Dehra Dun : With the Badrinath shrine in the Garhwal Himalayas of Uttarakhand at a height of over 3400 metres on the banks of the Alaknanda river, slowly but surely spreading its influence over devotees across the country, the corporate houses are also giving due attention to this shrine dedicated to Lord Vishnu.
None other than well known industrialist and one of the richest persons in the country, Anil Ambani from the house of Reliance has offered to meet the expenses of the sandal wood and saffron that will be applied to the deity. For this he will be giving the Badri-Kedar Temple Committee a sum of Rs 50 lakhs to meet the expenses for the year.
It may be recalled that last year on April 29, when the doors of the Badrinath shrine opened for the pilgrims, Anil Ambani was amongst the first devouts to be present and have darshan. After darshan, he met the chief executive officer of the Committee, B D Singh, and offered the saffron and sandal wood for the current pilgrim season.
Informed sources told Hill Post that about five quintals of sandal wood and five kilograms of saffron are used by the temple every year and this is one of the major expenses that is incurred by the temple committee. The saffron is procured from Karnataka, while the saffron is got from Jammu and Kashmir.
Badrinath, was re-established as a major pilgrimage site by Adi Shankara in the ninth century. In recent years its popularity has increased significantly, with an estimated lakhs of pilgrims visiting during the last season, compared to 90,676 in 1961. According to the Bhagavata Purana, “There in Badrikashram the supreme being (Vishnu), in his incarnation as the sages Nara and Narayana, had been undergoing great penance since time immemorial for the welfare of all living entities.”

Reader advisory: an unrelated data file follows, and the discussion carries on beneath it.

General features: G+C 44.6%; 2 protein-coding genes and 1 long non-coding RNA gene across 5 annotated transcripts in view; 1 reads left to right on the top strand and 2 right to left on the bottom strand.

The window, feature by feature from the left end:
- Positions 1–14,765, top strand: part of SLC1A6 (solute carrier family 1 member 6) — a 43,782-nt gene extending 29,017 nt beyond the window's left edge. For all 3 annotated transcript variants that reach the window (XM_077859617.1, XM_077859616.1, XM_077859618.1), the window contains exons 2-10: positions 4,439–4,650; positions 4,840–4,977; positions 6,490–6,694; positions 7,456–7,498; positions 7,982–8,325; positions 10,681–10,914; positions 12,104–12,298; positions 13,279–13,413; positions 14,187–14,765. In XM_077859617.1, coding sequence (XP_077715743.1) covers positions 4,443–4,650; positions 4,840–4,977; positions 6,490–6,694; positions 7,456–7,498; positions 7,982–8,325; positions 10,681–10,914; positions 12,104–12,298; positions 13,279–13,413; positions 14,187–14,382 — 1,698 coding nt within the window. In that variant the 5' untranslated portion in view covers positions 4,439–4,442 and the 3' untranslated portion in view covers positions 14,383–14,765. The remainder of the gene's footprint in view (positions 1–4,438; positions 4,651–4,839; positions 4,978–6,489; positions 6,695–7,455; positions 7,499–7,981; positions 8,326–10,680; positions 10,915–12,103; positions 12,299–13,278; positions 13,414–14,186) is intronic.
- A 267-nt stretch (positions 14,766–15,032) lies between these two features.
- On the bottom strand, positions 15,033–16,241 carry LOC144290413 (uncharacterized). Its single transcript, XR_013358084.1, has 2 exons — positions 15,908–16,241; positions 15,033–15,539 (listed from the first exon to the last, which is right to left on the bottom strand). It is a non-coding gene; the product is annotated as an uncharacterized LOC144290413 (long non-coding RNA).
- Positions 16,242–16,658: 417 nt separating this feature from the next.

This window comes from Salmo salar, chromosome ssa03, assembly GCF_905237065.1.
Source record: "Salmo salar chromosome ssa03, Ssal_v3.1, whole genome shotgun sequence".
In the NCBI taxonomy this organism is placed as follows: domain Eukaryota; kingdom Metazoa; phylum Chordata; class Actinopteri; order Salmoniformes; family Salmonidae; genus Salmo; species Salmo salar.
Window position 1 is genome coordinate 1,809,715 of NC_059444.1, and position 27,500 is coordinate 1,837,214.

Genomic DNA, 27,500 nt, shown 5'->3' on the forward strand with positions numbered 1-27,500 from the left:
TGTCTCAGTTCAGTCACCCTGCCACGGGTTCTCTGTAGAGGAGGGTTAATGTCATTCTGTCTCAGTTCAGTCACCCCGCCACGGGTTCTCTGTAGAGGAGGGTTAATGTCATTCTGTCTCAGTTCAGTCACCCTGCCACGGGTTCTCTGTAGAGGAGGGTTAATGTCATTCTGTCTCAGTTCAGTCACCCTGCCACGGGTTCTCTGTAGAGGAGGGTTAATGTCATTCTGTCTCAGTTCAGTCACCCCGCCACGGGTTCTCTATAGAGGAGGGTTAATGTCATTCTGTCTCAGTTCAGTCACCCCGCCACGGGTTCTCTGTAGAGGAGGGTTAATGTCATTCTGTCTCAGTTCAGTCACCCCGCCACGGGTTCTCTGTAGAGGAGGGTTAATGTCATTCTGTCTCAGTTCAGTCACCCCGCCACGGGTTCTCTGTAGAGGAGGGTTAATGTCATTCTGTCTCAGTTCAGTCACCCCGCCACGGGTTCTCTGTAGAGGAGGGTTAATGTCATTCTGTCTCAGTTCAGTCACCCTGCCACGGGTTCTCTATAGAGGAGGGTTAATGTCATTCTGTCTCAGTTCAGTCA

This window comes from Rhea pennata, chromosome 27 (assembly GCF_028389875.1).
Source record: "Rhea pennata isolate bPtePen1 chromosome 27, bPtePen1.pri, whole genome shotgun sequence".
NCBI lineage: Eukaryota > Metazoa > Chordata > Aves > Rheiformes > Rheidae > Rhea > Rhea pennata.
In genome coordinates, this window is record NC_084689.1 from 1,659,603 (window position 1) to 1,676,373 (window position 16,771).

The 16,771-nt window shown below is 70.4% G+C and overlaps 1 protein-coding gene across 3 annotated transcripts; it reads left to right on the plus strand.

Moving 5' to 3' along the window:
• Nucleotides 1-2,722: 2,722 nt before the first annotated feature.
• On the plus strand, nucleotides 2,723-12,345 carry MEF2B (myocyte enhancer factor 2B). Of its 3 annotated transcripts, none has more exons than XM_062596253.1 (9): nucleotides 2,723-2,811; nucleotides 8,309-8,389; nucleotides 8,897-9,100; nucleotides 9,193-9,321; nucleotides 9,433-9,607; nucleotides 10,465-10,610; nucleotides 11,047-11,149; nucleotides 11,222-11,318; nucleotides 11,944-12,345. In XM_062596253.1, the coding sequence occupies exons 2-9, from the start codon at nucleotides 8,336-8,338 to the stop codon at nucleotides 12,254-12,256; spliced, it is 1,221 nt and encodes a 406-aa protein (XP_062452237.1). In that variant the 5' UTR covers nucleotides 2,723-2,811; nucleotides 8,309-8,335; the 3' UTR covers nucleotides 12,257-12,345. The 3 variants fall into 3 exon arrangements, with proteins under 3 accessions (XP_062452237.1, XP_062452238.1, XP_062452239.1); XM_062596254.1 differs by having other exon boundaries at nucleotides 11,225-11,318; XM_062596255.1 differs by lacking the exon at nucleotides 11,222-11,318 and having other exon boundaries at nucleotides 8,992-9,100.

The Badrinath temple is the main attraction in the town. According to legend Shankara discovered a black stone image of Lord Badrinarayan made of Saligram stone in the Alaknanda River. He originally enshrined it in a cave near the Tapt Kund hot springs. In the sixteenth century, the King of Garhwal moved the idol to the present temple.
The temple has undergone several major renovations because of age and damage by avalanche. In the 17th century, the temple was expanded by the kings of Garhwal. After significant damage in the great 1803 Himalayan earthquake, it was rebuilt by the King of Jaipur.
The mountains around Badrinath are mentioned in the Mahabharata, as the place where the Pandavas are said to have ended their life by ascending the slopes of a peak in western Garhwal called Swargarohini – literally, the ‘Ascent to Heaven’. Local legend has it that the Pandavas passed through Badrinath and the village of Mana, about four kms north of Badrinath, on their way to heaven. There is also a cave in Mana where Vyasa, according to legend, wrote the Mahabharata.